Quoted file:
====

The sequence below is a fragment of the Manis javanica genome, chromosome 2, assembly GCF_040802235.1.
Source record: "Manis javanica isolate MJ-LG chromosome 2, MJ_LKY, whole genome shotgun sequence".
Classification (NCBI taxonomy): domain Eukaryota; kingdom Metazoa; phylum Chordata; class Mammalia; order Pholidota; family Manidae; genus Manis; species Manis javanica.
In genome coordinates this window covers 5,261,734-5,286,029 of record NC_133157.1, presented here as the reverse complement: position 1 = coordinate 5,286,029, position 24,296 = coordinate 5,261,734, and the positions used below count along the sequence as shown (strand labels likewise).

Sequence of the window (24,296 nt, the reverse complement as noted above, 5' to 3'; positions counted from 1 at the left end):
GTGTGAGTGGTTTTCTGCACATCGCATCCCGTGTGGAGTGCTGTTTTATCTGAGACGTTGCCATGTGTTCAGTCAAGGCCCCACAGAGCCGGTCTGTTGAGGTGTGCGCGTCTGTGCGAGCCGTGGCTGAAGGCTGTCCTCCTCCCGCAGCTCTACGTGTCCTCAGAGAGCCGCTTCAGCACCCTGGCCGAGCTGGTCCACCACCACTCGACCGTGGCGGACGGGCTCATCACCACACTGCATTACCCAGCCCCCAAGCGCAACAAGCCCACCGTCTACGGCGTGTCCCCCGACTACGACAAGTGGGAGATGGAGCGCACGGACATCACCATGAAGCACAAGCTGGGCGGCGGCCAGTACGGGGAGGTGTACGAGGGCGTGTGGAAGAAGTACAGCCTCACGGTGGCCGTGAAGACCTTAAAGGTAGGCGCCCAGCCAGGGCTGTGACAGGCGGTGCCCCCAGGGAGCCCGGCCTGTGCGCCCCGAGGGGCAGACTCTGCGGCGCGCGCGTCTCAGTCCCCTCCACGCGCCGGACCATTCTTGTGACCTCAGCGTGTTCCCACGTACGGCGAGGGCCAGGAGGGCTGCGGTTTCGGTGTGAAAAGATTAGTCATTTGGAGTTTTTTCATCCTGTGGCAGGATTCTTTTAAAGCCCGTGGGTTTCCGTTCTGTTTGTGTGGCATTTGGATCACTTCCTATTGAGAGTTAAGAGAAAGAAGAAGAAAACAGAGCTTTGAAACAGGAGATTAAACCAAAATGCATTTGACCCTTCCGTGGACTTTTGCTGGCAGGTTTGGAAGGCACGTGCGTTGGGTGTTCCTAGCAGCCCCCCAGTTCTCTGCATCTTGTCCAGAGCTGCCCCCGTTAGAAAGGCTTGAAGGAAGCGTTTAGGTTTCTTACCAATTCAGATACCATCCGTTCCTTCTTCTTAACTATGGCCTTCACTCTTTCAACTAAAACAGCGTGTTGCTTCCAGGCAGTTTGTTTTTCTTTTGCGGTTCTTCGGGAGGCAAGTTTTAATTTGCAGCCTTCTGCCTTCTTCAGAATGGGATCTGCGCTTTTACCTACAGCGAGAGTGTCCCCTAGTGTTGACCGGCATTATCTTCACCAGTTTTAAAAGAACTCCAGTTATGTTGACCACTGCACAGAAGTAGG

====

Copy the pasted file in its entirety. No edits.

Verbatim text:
The sequence below is a fragment of the Manis javanica genome, chromosome 2, assembly GCF_040802235.1.
Source record: "Manis javanica isolate MJ-LG chromosome 2, MJ_LKY, whole genome shotgun sequence".
Classification (NCBI taxonomy): domain Eukaryota; kingdom Metazoa; phylum Chordata; class Mammalia; order Pholidota; family Manidae; genus Manis; species Manis javanica.
In genome coordinates this window covers 5,261,734-5,286,029 of record NC_133157.1, presented here as the reverse complement: position 1 = coordinate 5,286,029, position 24,296 = coordinate 5,261,734, and the positions used below count along the sequence as shown (strand labels likewise).

Sequence of the window (24,296 nt, the reverse complement as noted above, 5' to 3'; positions counted from 1 at the left end):
GTGTGAGTGGTTTTCTGCACATCGCATCCCGTGTGGAGTGCTGTTTTATCTGAGACGTTGCCATGTGTTCAGTCAAGGCCCCACAGAGCCGGTCTGTTGAGGTGTGCGCGTCTGTGCGAGCCGTGGCTGAAGGCTGTCCTCCTCCCGCAGCTCTACGTGTCCTCAGAGAGCCGCTTCAGCACCCTGGCCGAGCTGGTCCACCACCACTCGACCGTGGCGGACGGGCTCATCACCACACTGCATTACCCAGCCCCCAAGCGCAACAAGCCCACCGTCTACGGCGTGTCCCCCGACTACGACAAGTGGGAGATGGAGCGCACGGACATCACCATGAAGCACAAGCTGGGCGGCGGCCAGTACGGGGAGGTGTACGAGGGCGTGTGGAAGAAGTACAGCCTCACGGTGGCCGTGAAGACCTTAAAGGTAGGCGCCCAGCCAGGGCTGTGACAGGCGGTGCCCCCAGGGAGCCCGGCCTGTGCGCCCCGAGGGGCAGACTCTGCGGCGCGCGCGTCTCAGTCCCCTCCACGCGCCGGACCATTCTTGTGACCTCAGCGTGTTCCCACGTACGGCGAGGGCCAGGAGGGCTGCGGTTTCGGTGTGAAAAGATTAGTCATTTGGAGTTTTTTCATCCTGTGGCAGGATTCTTTTAAAGCCCGTGGGTTTCCGTTCTGTTTGTGTGGCATTTGGATCACTTCCTATTGAGAGTTAAGAGAAAGAAGAAGAAAACAGAGCTTTGAAACAGGAGATTAAACCAAAATGCATTTGACCCTTCCGTGGACTTTTGCTGGCAGGTTTGGAAGGCACGTGCGTTGGGTGTTCCTAGCAGCCCCCCAGTTCTCTGCATCTTGTCCAGAGCTGCCCCCGTTAGAAAGGCTTGAAGGAAGCGTTTAGGTTTCTTACCAATTCAGATACCATCCGTTCCTTCTTCTTAACTATGGCCTTCACTCTTTCAACTAAAACAGCGTGTTGCTTCCAGGCAGTTTGTTTTTCTTTTGCGGTTCTTCGGGAGGCAAGTTTTAATTTGCAGCCTTCTGCCTTCTTCAGAATGGGATCTGCGCTTTTACCTACAGCGAGAGTGTCCCCTAGTGTTGACCGGCATTATCTTCACCAGTTTTAAAAGAACTCCAGTTATGTTGACCACTGCACAGAAGTAGG